When is a memory lapse just a "senior moment" -- and when might it be an early sign of Alzheimer's disease? And when should you talk to your doctor about memory problems?
This morning on TODAY, Maria Shriver and Dr. Nancy Snyderman, NBC's chief medical editor, reported on how early of the disease has helped one woman struggling with the illness. After the segment, Snyderman hosted a Google Hangout, where she chatted with Dr. Maria Carrillo of the Alzheimer's Association, answering your questions about memory loss and the importance of early detection. (Click play on the video above to watch the conversation.)
If the disease is caught early, patients can start taking medications that can help control the symptoms, and they also might be able to join clinical trials and receive cutting-edge, potentially life-saving, treatments, Carrillo explained during the Google+ chat.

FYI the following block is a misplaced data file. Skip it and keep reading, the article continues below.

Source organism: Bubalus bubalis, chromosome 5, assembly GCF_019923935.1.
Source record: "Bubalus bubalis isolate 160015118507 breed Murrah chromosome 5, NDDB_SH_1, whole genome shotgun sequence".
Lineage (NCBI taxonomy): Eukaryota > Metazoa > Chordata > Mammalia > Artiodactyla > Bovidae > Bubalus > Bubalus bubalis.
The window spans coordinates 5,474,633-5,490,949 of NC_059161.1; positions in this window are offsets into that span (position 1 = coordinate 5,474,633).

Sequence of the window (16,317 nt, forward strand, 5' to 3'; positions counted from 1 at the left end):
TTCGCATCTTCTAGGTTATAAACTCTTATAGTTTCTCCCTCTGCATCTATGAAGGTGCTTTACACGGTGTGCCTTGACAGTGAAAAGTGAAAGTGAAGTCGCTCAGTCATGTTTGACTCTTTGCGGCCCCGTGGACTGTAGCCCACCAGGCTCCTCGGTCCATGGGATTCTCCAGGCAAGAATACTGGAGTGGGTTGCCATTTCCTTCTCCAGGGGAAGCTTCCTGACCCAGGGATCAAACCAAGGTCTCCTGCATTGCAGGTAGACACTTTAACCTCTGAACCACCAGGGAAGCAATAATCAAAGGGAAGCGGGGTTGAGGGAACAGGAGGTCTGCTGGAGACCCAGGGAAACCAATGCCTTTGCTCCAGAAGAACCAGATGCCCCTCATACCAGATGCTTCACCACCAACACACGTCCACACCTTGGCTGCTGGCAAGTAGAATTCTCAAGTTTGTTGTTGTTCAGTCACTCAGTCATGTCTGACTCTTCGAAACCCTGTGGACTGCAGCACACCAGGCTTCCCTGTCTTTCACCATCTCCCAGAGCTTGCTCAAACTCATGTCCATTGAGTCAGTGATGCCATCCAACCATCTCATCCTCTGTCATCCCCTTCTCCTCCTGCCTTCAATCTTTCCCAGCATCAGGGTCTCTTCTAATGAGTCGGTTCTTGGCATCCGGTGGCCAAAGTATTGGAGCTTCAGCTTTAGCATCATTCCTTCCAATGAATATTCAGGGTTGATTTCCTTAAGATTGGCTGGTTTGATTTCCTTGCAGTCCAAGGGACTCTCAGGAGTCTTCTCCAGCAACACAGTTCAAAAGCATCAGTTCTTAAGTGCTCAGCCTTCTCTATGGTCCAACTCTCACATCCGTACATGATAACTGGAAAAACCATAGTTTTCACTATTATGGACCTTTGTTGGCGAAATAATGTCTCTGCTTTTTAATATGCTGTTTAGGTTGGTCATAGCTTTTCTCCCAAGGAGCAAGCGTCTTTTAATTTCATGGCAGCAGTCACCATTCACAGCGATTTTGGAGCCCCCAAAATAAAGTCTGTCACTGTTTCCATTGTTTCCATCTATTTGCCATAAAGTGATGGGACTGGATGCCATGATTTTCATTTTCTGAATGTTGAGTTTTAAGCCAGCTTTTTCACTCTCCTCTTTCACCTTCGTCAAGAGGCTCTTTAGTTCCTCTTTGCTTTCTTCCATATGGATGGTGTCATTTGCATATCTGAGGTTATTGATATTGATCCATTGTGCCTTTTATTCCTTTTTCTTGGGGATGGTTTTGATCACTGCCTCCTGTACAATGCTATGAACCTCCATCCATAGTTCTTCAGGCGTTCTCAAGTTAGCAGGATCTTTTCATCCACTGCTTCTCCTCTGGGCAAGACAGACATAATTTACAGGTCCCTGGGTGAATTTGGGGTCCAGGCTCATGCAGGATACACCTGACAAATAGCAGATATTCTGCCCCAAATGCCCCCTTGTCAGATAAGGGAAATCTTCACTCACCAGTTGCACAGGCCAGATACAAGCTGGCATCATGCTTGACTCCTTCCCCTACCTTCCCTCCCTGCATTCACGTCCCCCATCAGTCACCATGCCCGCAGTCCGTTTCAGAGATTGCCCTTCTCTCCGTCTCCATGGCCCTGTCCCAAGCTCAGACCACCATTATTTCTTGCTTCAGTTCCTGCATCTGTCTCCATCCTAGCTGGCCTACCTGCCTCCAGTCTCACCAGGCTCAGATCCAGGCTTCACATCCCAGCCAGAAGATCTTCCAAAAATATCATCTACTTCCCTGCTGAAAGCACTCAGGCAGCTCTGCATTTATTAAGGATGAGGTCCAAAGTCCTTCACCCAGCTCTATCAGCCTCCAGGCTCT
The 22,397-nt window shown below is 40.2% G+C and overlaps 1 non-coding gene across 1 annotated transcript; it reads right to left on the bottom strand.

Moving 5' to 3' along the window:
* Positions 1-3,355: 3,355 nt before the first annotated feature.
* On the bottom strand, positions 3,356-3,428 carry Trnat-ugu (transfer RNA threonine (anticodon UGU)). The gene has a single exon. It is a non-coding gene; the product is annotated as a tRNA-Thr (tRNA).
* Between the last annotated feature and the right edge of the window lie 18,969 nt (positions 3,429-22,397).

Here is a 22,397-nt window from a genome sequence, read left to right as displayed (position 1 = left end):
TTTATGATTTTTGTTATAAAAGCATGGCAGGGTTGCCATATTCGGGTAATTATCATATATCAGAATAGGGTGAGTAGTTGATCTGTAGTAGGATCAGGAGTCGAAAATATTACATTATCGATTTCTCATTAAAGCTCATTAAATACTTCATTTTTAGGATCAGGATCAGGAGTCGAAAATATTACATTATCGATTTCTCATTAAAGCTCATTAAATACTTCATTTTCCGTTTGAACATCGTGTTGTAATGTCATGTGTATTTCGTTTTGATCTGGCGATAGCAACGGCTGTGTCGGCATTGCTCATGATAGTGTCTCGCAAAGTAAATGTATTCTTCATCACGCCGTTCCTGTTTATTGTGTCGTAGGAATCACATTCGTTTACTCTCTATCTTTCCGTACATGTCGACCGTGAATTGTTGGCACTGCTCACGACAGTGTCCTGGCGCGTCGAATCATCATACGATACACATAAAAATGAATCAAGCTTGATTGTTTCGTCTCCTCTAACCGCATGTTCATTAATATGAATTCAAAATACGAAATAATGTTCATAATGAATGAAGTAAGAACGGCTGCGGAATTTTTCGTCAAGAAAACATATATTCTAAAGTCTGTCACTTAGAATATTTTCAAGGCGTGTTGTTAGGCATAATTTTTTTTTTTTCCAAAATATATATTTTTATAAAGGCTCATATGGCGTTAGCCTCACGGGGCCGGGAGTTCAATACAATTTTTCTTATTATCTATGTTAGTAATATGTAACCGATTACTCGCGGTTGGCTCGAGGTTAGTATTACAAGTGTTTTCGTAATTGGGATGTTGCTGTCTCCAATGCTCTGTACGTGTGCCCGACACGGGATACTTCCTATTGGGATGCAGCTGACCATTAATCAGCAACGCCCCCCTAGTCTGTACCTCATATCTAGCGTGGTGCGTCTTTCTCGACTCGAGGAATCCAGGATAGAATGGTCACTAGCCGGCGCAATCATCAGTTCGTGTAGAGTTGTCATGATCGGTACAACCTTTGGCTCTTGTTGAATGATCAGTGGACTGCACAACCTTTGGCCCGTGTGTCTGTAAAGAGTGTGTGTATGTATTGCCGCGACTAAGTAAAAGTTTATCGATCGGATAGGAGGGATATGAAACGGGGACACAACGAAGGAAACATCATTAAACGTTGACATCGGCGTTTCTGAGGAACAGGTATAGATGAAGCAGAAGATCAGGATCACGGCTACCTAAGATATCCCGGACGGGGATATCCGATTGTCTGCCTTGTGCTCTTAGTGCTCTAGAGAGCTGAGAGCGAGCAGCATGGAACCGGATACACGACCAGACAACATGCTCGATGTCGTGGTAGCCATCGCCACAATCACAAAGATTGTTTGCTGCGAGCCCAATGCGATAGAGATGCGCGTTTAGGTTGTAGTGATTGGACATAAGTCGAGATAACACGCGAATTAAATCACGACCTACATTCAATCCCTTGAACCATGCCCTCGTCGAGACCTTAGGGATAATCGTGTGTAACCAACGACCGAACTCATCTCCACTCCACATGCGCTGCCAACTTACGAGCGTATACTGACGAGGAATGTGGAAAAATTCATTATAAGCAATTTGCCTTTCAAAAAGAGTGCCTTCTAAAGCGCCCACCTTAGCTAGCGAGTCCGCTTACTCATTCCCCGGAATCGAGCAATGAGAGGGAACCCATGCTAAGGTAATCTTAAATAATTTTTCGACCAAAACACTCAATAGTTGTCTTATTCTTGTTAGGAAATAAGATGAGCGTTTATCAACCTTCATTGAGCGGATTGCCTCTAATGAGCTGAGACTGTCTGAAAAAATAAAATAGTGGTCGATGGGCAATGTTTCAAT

“But lastly, it’s really important for a family to understand the changes going on with their loved one, because those changes sometimes are reflective of things that are not comfortable for us, or could cause conflicts in the family,” Carrillo said. “It’s also important to think about family planning, for the future, having those types of discussions with your loved one while they’re still capable of deciding for themselves how they want to be treated as the disease progresses."
Carrillo and Snyderman addressed questions from viewers like these: What resources are out there for caregivers? Can a traumatic brain injury contribute to increased risk for the disease? And how can children of parents with early onset Alzheimer's start planning?
Find out the answers to those questions and more by watching the recap of the Google+ conversation here, and you can also watch the segment from this morning's TODAY below.